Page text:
OC: Training programs are the last thing that should go, I think. But this program that we’ve created for our young professionals is not training in the traditional sense.

We’re not recapping an “Insurance 101” type of curriculum. This is a soft skills, leadership development focus, which includes one-on-one interviews with global leaders. We harness article writing and other thought leadership. It definitely goes beyond your traditional training setup.

I think that if you don’t invest in rising leaders, you have no future as a company. So that’s at the forefront of our investment. And so far, all of our members are very excited about this.

It’s important to add that our young professionals academy is actually run by a young professional. This is of course, with oversight and help from various leaders around the network, including our headquarters. But it’s so important to have ownership and that experience of feedback from peers, so we put a young professional in charge of the program.

R&I: That sounds great. So we talked about some opportunities and some initiatives, which all sound very interesting and on point. As you take the reins of this position, what do you see as your key challenges?

OC: I think the last couple of years have been challenging for a network like ours, when getting together in person in the same room has been impossible. We thrive in our relationships with each other and that translates across to our client’s experience.

But what I also found is that we got to know each other at a completely different level. Zoom calls that bring us into people’s homes, for example, and getting to know each other’s kids, who normally wouldn’t come to a network meeting.

When we connected with our members across the globe, all of a sudden the conversations went beyond and above. So even though it was a challenge at first, I think we took it and spun it in a very positive way and made it play to our advantage.

I think the challenge will be when we all gather together, such as the WBN Member Conference, which is planned for San Francisco in 2022, and somehow control this crowd of friends who are coming in from lockdowns. How do we focus them on training and thought leadership when we’re all busy trying to catch up?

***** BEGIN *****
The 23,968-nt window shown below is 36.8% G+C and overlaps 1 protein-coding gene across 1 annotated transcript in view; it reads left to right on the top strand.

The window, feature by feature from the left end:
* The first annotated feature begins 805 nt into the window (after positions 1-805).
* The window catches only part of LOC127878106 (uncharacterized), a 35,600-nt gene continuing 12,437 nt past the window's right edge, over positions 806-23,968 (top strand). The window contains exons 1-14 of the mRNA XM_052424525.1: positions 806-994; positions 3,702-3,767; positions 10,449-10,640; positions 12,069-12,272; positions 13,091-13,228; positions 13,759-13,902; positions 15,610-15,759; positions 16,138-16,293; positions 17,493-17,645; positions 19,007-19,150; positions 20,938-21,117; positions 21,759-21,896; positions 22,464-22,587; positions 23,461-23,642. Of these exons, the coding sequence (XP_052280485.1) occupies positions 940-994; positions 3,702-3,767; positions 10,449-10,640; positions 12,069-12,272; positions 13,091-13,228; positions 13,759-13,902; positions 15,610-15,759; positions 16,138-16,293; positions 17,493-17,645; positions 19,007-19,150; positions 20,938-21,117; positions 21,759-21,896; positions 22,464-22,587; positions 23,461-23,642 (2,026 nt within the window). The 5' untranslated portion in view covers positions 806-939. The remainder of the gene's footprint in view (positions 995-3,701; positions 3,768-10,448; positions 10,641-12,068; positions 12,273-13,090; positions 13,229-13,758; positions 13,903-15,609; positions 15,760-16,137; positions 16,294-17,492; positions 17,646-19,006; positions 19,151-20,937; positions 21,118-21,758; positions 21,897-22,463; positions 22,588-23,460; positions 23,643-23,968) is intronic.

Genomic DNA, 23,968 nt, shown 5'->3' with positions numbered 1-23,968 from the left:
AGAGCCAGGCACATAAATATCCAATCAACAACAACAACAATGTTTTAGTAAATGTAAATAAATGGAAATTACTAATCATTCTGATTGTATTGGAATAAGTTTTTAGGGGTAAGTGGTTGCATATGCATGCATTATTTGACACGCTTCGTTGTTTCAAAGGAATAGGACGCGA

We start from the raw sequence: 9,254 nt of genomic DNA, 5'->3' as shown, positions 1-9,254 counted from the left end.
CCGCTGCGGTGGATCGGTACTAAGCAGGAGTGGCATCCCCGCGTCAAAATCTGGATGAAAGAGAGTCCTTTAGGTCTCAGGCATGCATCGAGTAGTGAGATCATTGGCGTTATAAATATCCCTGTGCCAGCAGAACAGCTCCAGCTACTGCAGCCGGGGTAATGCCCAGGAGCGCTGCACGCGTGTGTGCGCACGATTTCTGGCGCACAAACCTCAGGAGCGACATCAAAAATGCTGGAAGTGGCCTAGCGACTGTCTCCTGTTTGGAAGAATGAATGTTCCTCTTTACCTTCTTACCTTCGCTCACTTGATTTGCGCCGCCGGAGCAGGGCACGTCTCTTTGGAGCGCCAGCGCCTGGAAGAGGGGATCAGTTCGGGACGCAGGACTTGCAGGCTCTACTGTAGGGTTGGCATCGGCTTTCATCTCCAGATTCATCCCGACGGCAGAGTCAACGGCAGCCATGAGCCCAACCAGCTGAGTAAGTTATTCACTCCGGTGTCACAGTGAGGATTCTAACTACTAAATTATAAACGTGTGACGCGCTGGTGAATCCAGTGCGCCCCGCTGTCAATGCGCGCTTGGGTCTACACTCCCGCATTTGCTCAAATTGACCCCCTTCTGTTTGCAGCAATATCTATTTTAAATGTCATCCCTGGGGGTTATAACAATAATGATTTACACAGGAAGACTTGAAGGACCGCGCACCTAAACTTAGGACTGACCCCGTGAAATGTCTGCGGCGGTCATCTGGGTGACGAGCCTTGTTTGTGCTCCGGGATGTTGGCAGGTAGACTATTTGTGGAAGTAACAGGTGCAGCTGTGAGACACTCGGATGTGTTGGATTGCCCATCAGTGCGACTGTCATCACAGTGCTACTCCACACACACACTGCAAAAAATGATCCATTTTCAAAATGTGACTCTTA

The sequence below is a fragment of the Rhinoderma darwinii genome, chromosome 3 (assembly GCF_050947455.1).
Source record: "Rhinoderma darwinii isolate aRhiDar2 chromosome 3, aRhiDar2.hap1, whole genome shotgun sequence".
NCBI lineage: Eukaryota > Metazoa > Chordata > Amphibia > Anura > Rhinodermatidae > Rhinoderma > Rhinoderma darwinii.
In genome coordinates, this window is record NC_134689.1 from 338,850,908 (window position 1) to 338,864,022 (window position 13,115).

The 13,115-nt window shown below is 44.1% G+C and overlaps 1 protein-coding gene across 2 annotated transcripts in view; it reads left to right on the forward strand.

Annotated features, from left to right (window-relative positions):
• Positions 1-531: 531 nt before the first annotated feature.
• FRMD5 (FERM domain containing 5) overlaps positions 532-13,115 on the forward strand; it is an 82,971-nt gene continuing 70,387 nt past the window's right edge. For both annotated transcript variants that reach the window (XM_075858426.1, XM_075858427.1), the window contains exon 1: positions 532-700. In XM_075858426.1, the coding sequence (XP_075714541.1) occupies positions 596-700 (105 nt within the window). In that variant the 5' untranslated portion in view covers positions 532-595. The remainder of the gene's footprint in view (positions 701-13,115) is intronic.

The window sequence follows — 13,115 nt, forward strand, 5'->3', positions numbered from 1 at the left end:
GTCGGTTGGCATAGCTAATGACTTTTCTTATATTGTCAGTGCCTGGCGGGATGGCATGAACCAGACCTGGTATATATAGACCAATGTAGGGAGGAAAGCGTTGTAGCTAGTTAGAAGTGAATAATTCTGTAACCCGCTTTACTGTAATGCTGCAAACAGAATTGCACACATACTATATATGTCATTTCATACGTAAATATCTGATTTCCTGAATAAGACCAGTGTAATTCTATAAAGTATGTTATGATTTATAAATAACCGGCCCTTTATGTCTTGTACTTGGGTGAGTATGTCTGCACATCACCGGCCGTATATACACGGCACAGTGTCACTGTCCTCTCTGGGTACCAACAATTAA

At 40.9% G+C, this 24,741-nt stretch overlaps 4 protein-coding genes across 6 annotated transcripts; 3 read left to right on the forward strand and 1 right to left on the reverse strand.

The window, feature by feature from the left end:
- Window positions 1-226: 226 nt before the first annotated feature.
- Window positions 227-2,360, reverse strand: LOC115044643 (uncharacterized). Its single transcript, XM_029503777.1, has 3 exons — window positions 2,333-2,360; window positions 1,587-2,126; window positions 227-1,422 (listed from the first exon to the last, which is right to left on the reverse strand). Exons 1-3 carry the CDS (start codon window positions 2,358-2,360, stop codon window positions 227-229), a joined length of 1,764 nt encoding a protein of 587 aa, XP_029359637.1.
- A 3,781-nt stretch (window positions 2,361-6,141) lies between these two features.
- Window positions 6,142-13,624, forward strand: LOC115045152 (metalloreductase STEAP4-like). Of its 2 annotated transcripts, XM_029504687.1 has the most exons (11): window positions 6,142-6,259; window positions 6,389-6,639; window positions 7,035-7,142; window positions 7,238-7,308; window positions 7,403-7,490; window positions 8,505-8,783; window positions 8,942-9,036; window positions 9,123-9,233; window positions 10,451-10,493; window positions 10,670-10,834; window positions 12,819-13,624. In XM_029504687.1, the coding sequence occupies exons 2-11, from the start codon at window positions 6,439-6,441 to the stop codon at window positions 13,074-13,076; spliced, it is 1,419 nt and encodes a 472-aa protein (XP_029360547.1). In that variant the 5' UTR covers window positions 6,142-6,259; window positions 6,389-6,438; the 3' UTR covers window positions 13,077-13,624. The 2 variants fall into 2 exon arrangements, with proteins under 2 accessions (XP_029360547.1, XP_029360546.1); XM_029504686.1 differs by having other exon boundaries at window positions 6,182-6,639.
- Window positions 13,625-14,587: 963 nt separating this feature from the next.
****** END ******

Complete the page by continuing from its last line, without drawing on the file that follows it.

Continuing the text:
R&I: You mentioned young professionals. Are you willing to talk about or open to talking about, when you look at your organizations, who some of your rising stars might be? Talents you really have your eye on?

OC: It’s so hard to pinpoint just a couple people or one person, because we are present across a hundred countries. I pick the folks that are running the young professionals’ academy and the program overall, and they rotate. So it’s not the same group of people, and this is by design. Every couple years, we have a rotation and some age out and don’t really like to be in that position, but I think all of our professionals who are involved in the program are rising stars and they are viewed as such internally by their firms.

We initially looked at this program as a talent retention tool. And we see that our program is being built into people’s career development, which is fantastic.

Risk management was not even on my radar until I realized there was a really good combination there of analytics with people relationships. And once I entered that world, there was no looking back.

There is a little bit of investment from the budgetary perspective, of course, but what you invest is undeniably beneficial to the individual and therefore the industry as a whole. Our competition doesn’t invest in young professionals in the way that we do.

R&I: You mentioned the academy as a talent retention aid. Are there other areas where you’ve got some talent retention and recruitment initiatives going?

OC: We continuously look at growth, even at headquarters level, and we’re looking to expand our team in 2022.